Now that you’re in the party mood, think about an adventure-filled, five-night vacation for your family. You can “like” Mango Board on Facebook at www.facebook.com/mangoboard and enter the Jungle Jetsetter Giveaway for your chance to win a Funjet Vacations family getaway to Punta Cana with all-inclusive accommodations at the RIU Palace Punta Cana courtesy of Funjet Vacations.

Lion Pizza
4 servings
Prep Time: 10 Minutes
Cook Time: 8 Minutes

4 whole-wheat pitas

1 cup low-sodium pizza sauce

½ cup shredded low-fat mozzarella cheese

½ cup shredded low-fat cheddar cheese

8 pepperoni slices

8 black olive slices

1 large ripe mango, peeled, pitted, cut into thin strips

1 large red bell pepper, seeds removed, cut into thin strips

4 mushroom slices

Preheat oven to 350° F. Spread ¼ cup pizza sauce on one side of each pita. Sprinkle ? cup mozzarella cheese in the center of each pita. Sprinkle ? cup cheddar cheese around the outer edge of each pita. Place two pepperoni slices in the middle of each pita and top with two olive slices to make the lion’s eyes. Alternate mango and red pepper strips around the edge of each pita, creating the lion’s mane. Add a mushroom slice in the center of each pizza for the lion’s nose. Place the pitas on a large baking sheet and bake for 8 minutes or until cheese is melted. Remove from oven and let cool for 2-3 minutes. Serve warm.

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“The Jungle Book” Rhino Rescue Inspires Real Rhino Rescue Efforts

(NAPSI)—Inspired by the rescue of an animated rhinoceros who was all but extinct, Walt Disney Studios Home Entertainment contacted the International Rhino Foundation to obtain rhinoceros facts and help spread awareness about the growing concerns surrounding the survival of rhinos around the globe.

The Disney Animation Research Library researchers made an astonishing discovery while transferring old drawings into their new digital files: a key character developed by Walt Disney himself, who was almost lost to obscurity when he was deleted from the final version of “The Jungle Book.” The rhinoceros is named Rocky and he has not only been saved from extinction, but will be available for everyone to enjoy for generations to come because he stars in his own featurette, “The Lost Character: Rocky the Rhino,” included with this year’s Diamond Edition of “The Jungle Book,” which is available for the first time ever on Blu-ray and Digital.

Rocky’s likeness was based on a greater one-horned or Indian rhino. Walt described Rocky as a “loveable rhinoceros who is half blind and extremely dumb.” Rhinoceroses do have small brains compared to their large body size, so the story team stuck to the facts when Rocky was referred to as “marble-brained.” At the time, Rocky’s personality was given life through the voice of Frank Fontaine. With Fontaine’s distinctive voice and the many volumes of developmental sketches, it seemed Rocky was on his way to becoming a star as part of “The Jungle Book”’s beloved animal ensemble. Yet in the final stages of production, Walt decided Rocky just wasn’t necessary to tell Mowgli’s story.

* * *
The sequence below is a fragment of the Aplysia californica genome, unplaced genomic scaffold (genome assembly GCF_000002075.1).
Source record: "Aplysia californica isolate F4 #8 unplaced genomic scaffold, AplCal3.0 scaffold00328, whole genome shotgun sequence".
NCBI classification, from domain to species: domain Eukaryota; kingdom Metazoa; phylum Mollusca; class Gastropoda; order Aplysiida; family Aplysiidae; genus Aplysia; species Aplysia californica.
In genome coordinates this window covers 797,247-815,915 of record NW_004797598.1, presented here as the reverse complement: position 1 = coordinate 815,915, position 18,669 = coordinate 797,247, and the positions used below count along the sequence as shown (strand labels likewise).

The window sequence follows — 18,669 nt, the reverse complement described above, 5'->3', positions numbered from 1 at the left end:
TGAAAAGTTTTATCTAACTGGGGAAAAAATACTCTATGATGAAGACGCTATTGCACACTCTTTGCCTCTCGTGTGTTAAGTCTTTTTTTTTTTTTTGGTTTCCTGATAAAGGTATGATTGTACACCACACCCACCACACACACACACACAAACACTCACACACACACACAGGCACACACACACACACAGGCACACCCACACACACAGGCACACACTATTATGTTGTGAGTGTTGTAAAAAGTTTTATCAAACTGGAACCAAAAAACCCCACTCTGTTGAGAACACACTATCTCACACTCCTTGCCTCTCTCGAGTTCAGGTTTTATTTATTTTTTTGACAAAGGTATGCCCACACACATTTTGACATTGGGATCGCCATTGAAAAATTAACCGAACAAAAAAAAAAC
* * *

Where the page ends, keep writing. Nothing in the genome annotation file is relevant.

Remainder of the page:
As Disney delved into Rocky’s “background,” it became evident that the prospects for real rhinos to be around for future generations are not very good unless people act now. Thousands of years ago, the rhino population was diverse, widespread and abundant throughout much of the world. Today, however, only five species survive in Africa and Asia (2014, www.rhinos.org).

While committed institutions such as the International Rhino Foundation and dedicated people worldwide have had some success in protecting the bulk of the world’s remaining rhinos, most populations remain threatened due to the loss of their critical habitat and from poaching for their horns. Struggling but surviving rhino populations include the three Asian species: the Javan rhino (with no more than 44 in the wild), Sumatran rhino (no more than 100) and the greater one-horned rhino (approximately 3,300). Africa’s black rhino is also endangered, with a population of just over 5,000, and the white rhino, while the most numerous species with just over 20,000 remaining, is also the species most heavily impacted by poachers.

Disney Worldwide Conservation Fund has worked with the International Rhino Foundation for the past 20 years to help protect rhinos in the wild and raise awareness about the problems that they face, but more still needs to be done.
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Things You Can Do To Help Rhinos:

• Visit and support the International Rhino Foundation (www.rhinos.org).

• Adopt a Rhino (www.rhinos.org/adopt-a-rhino).

• Share on Facebook and Twitter.

• Stay informed (www.rhinos.org/get-involved).

• Encourage children to share with teachers and others at school.

• Watch the “Jungle Book” bonus feature and spread the word about the rhino problem.

• Learn more about Disney’s conservation commitment at www.disney.com/conservation.